March 15, 2007

What About Bob?

It wasn't the fact that we got up at 5:15 this morning to go for a bike ride. Nor the fact that it was pitch black when we started rolling down the road. It wasn't even the 15 minutes that I spent sitting on the sidewalk, in the dark, trying to adjust Catherine's maladjusted dérailleur. No, none of those got me flustered. What really did me in was much more simple. Actually it wasn't even a "what," more of a "who". More specificially, Bob.

Here's the story. Catherine's bike went all gobbledy-gook within 15 minutes of us hitting the road. I tried to fix it, but we all knew that I had no clue what I was doing. Surprisingly, Catherine let me play around in complete ignorance with all of the levers and screws on her bike as she stood there patiently watching me, with a blinding trust that warms my heart just thinking about it. When all was said and dirty, her bike was worse off than before I began to mangle it.

After I could do no more damage, she clanked her way back home, leaving me all alone for the remaining 2 hours of the morning ride. Ugh. Double ugh. It's a long lonely bike ride at 6am on a Wednesday morning. Needless to say, the moment I saw a fellow rider rolling along at about my speed, I latched on like a mail-order bride to an ugly millionaire.

Let me introduce you to Bob.

Bob is about sixty-something with a gut that can double as a side-table. He rides just about every day and is always sporting the full cycling gear from one of LA's most notoriously bad-ass teams. I've seen Bob on the road a billion times, though I'd never talked to him.

I actually caught up to Bob today because he had to brake to avoid traffic. A pedestrian was about to walk into the crosswalk in front of him and just before their foot hit the pavement, Bob hurled out a hearty "WHOA!!" that catapulted the walker five feet back onto the grass in fear and probably caused them to soil their underoos in the process.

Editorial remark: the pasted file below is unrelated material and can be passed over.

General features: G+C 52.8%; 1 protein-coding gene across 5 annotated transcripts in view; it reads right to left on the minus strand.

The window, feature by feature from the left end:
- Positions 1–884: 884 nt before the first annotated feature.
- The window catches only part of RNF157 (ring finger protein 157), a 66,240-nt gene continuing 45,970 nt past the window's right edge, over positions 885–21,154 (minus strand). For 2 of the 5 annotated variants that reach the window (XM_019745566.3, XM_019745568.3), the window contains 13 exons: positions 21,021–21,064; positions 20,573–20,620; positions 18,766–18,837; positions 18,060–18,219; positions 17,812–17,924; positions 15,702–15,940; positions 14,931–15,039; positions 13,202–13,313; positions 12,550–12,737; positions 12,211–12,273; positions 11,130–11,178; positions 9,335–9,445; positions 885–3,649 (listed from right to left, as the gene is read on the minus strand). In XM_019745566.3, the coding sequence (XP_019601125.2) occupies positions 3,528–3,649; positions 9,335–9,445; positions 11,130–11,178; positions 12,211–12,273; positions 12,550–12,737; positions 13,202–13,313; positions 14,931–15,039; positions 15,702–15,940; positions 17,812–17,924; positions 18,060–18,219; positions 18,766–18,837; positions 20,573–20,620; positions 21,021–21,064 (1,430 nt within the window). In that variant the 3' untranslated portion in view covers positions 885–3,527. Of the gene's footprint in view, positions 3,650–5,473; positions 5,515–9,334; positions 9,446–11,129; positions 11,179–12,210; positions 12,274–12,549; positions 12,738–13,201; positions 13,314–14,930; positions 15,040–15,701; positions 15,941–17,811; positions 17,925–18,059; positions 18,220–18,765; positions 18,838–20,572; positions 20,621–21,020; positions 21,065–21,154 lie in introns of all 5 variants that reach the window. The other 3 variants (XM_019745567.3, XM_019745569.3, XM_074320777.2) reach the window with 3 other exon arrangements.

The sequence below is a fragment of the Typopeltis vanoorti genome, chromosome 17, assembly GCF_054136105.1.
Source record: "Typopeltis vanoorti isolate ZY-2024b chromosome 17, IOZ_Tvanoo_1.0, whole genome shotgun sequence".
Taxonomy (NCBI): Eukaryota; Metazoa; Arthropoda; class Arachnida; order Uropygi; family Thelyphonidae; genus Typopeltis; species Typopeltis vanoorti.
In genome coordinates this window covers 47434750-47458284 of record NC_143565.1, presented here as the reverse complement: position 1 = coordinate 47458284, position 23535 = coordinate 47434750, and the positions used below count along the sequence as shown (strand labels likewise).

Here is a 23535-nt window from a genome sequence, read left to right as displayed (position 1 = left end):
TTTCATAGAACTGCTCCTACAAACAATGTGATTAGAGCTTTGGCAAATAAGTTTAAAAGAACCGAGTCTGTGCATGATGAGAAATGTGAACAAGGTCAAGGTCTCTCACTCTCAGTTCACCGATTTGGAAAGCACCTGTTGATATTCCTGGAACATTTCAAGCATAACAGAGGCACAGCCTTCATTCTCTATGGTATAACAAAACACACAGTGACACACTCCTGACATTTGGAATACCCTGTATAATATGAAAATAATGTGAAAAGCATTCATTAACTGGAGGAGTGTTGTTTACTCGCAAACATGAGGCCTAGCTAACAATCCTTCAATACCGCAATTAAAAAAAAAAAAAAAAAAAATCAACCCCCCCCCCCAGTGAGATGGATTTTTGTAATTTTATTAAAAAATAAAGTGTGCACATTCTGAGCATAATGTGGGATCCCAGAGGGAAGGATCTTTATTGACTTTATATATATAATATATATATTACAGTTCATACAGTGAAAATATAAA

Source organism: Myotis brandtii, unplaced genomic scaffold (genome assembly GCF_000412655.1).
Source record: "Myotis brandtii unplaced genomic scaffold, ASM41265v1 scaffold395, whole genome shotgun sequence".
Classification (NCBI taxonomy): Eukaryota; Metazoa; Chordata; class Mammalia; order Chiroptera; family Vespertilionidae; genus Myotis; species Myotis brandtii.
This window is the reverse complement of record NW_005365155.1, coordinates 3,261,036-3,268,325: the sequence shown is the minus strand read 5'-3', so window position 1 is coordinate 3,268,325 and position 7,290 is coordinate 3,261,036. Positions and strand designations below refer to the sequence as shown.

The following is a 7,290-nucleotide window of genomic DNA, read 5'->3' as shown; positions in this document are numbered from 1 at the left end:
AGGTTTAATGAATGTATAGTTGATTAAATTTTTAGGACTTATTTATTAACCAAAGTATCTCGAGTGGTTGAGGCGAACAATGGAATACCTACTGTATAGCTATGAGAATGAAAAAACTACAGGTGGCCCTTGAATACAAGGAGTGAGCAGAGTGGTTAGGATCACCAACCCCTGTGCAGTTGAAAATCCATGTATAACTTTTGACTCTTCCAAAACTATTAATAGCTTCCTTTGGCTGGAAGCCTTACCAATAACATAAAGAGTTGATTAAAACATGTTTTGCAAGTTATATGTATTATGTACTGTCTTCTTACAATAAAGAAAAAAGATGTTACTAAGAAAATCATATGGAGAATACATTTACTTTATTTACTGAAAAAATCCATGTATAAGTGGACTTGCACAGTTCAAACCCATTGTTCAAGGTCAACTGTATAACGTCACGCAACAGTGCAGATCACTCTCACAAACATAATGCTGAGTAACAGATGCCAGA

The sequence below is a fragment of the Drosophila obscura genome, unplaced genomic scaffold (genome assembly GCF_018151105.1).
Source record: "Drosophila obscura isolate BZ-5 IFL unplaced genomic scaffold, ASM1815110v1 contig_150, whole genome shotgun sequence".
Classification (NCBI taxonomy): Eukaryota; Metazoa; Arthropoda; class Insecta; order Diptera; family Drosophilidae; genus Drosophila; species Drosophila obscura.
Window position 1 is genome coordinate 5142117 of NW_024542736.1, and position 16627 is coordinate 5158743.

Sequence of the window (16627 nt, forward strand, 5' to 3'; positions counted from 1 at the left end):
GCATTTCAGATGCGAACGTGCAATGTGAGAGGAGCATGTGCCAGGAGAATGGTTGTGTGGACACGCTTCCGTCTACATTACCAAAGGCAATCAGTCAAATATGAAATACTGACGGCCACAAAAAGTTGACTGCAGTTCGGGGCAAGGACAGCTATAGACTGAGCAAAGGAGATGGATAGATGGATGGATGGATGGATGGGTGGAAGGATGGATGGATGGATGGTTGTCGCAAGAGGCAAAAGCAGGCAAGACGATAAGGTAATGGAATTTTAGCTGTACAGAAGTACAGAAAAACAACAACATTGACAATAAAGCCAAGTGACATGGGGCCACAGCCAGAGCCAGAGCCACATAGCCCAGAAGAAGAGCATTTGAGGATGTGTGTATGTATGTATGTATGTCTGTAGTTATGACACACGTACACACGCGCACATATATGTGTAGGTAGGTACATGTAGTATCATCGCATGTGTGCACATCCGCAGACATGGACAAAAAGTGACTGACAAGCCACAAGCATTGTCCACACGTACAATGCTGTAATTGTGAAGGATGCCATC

Maybe the scream was a little louder than necessary, I thought, but I suppose you can't be too careful at this early hour. I rolled up next to Bob and began to chat.

For the next hour we rode side by side as I listened to Bob's stories about his mountain climbing feats in the Alps, his marathon accomplishments in Boston and his triathlon expertise in places I forgot to ask about. I heard about his knee problems and hearing loss. All in all, it was just the type of meaningless conversation I needed to keep my mind preoccupied on anything but the riding.

I realized that Bob, a guy I'd passed on the road for years, is a fairly nice chap. Friendly, warm and a good conversationalist. I almost wish I'd have made the effort to meet the guy earlier. Thumbs up for Bob's social mannerisms.

Soon after giving the thumbs up, I started paying a bit more attention to the way good ole Bob dealt with traffic. Sure he was nice and friendly to me, but something seemed a bit off in the way he was dealing with others.

That whole pedestrian scare at the beginning of our ride together kept haunting me. The first couple of times in traffic following that episode, I just figured he was being a bit cautious. It's a dangerous world out there and sometimes you have to be a defensive bike rider. Perhaps that means calling out to cars before they even merge into a lane close to you. People have died for less, I reminded myself.

I soon noticed that as traffic increased, Bob began to get a bit more vocal.

There was that time when we were approaching a red light and a car about four lengths ahead merged in front of us to get into the right turning lane. I hadn't noticed anything out of the ordinary. In fact, I didn't even need to apply the brakes in order to avoid the car. Yet the moment we pulled up to the drivers side, Bob turned to the driver and started chastising her on her driving abilities. I had no clue what he was talking about as he raised his voice high enough to seep through the driver's side window.

The poor, scared young girl that was driving the car rolled down her window and apologized profusely. I'm so sorry, she kept repeating. I thought I had enough room. I'm so sorry.

All the while Bob kept lecturing her on driving etiquette and the rules of the road and how she needs to respect bikers and hopefully she can get to work without killing anybody.